The Journey Towards Becoming a “Sports Kingdom”: Shizuoka Prefecture’s Grassroots Efforts
Shizuoka Prefecture, home of the cycling venue of the Tokyo 2020 Paralympic Games. Though it’s true that many host towns are using Tokyo 2020 as an opportunity to implement policies that promote parasports, the grassroots efforts underway in Shizuoka Prefecture are particularly striking. Here, we introduce you to some of these efforts, led by the prefecture and its Paralympic athletes.
The Joy of Running on Leaf Springs
It was September 22, and running around the Konohana Arena of the Kusanagi Sports Complex were a number of boys—boys who had lost their legs in accidents, or through illness. They were participating in the Blade Running Clinic, run by Shizuoka Prefecture and the Shizuoka Prefecture Sports Association for People with Impairment. Ten prosthetics users got together with top athletes to try on sports prosthetics and learn the basics of how to run with them.
The event featured four athletes with prosthetic legs, including Atsushi Yamamoto (from Kakegawa City, Shizuoka Prefecture), athletics star and Tokyo 2020 medal contender. The novel coronavirus outbreak, and the consequent postponement of Tokyo 2020, meant that the event wasn’t the kind of triumphant, post-medal affair that it could’ve been. Despite that, however, the event was a resounding success—as evidenced by the joy on the participants’ faces as they raced around the arena with their sports prosthetics on for the first time.
Keita Sato (center) teaching kids how to use prosthetic legs
“That bouncy feel is something you don’t get with everyday prosthetics, so that’s something that’s probably really fun for them. Kids especially get used to prosthetic legs really quickly, so it’s best if you make it so they can put these on whenever they want to run, and just let them run.”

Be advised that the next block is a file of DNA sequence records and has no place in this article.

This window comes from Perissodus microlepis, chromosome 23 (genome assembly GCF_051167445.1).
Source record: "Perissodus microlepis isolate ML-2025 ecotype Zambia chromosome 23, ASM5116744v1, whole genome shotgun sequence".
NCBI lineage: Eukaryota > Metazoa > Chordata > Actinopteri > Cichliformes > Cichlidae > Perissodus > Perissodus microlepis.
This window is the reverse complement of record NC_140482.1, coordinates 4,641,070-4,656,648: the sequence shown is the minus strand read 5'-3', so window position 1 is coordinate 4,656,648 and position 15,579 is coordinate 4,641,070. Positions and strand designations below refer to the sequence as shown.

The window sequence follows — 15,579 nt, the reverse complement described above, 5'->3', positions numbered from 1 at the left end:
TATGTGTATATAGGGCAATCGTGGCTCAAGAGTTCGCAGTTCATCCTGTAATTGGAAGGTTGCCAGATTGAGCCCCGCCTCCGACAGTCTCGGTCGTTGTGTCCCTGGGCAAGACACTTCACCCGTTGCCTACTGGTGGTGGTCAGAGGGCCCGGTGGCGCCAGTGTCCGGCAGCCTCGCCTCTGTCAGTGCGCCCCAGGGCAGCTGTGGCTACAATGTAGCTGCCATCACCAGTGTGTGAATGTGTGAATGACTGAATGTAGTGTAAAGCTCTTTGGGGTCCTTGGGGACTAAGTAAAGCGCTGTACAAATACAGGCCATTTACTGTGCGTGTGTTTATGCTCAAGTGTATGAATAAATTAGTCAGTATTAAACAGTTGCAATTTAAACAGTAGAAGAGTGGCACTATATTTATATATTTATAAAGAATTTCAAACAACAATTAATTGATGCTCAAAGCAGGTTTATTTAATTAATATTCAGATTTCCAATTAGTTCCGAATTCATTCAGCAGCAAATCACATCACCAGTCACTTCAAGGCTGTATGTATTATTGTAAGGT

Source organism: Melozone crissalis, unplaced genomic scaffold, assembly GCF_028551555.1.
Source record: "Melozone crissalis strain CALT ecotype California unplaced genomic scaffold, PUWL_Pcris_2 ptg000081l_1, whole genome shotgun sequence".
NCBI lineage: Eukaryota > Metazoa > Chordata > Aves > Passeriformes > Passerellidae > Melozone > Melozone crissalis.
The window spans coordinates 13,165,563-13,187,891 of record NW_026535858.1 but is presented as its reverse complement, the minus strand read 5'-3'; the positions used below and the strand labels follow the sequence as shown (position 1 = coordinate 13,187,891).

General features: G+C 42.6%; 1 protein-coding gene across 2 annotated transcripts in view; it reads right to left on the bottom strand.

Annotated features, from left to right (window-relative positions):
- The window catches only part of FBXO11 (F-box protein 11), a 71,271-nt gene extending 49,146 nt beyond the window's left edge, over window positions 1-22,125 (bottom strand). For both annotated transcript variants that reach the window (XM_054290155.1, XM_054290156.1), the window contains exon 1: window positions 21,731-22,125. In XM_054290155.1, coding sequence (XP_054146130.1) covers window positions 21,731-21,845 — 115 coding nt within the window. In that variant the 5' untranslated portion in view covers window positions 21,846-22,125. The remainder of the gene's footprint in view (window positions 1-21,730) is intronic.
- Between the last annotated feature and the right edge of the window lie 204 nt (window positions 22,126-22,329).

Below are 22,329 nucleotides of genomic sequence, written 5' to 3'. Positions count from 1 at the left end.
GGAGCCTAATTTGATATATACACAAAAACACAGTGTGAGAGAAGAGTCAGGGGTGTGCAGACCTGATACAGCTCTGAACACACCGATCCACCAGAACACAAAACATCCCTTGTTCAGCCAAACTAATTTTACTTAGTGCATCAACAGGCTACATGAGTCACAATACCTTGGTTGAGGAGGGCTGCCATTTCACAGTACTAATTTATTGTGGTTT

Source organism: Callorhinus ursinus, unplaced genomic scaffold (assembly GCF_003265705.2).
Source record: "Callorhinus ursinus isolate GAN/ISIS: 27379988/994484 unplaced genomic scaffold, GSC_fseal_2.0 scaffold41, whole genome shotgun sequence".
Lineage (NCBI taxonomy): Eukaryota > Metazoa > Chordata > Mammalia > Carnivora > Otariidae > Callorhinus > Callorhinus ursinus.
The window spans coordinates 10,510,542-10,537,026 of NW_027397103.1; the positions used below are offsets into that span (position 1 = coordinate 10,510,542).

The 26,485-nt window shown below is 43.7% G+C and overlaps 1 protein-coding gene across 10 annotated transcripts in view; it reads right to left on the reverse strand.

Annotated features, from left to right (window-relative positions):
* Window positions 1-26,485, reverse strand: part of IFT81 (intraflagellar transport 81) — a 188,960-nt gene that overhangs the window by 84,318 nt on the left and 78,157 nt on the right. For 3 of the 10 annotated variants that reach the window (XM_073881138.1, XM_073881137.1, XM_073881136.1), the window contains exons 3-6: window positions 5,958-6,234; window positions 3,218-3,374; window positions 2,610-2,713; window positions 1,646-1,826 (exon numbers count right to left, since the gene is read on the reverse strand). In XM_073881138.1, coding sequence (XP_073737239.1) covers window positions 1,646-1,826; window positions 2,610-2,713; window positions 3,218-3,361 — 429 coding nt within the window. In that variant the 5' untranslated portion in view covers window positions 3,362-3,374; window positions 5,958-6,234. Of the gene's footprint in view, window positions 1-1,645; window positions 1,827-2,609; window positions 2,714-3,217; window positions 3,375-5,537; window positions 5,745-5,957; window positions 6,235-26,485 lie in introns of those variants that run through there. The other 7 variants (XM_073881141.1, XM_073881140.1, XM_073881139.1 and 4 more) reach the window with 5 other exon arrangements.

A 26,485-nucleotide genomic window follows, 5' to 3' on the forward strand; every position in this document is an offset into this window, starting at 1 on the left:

So said Yamamoto, who’d brought his own tools to the event to help the kids put on their prosthetic legs. His message was aimed not only towards the kids, but to the guardians who accompanied them.
The event, which also featured a talk show hosted by Olympian Dai Tamesue, was streamed live on the Internet.
The talk show featured an illustrious set of speakers, including Endo and Olympian Tamesue
Keita Sato (from Fujieda City, Shizuoka Prefecture), medalist in the 4 x 100m relay event of the Rio Paralympic Games, was involved in the event from the planning stages. He kept his sports prosthetics on even after the workshop was over, gazing happily at the children racing around the arena. He said, his voice filled with conviction, “There are similar kinds of sports prosthetic workshops hosted by manufacturers all over Japan, but I think this may be the first time a local government has held something like this. It’d be great if this could be a sort of gateway into further support from the local government, in terms of subsidies and insurance coverage for sports prosthetics.”
The goal of the event wasn’t just to unearth future Paralympians—it was to have kids with prosthetic legs understand that they too could experience the joys of running. Shogo Takagi, a fifth-year in an elementary school in Shimoda City, had his right leg amputated as a third-year due to an osteosarcoma. Since then, he said, he hadn’t played any sports. He tells us, however, “It was easier to run [using the sports prosthetics] than with my regular prosthetics.”
Atsushi Yamamoto, Rio 2016 silver medalist, also serves as a prosthetist
A Society Where Anyone Can Run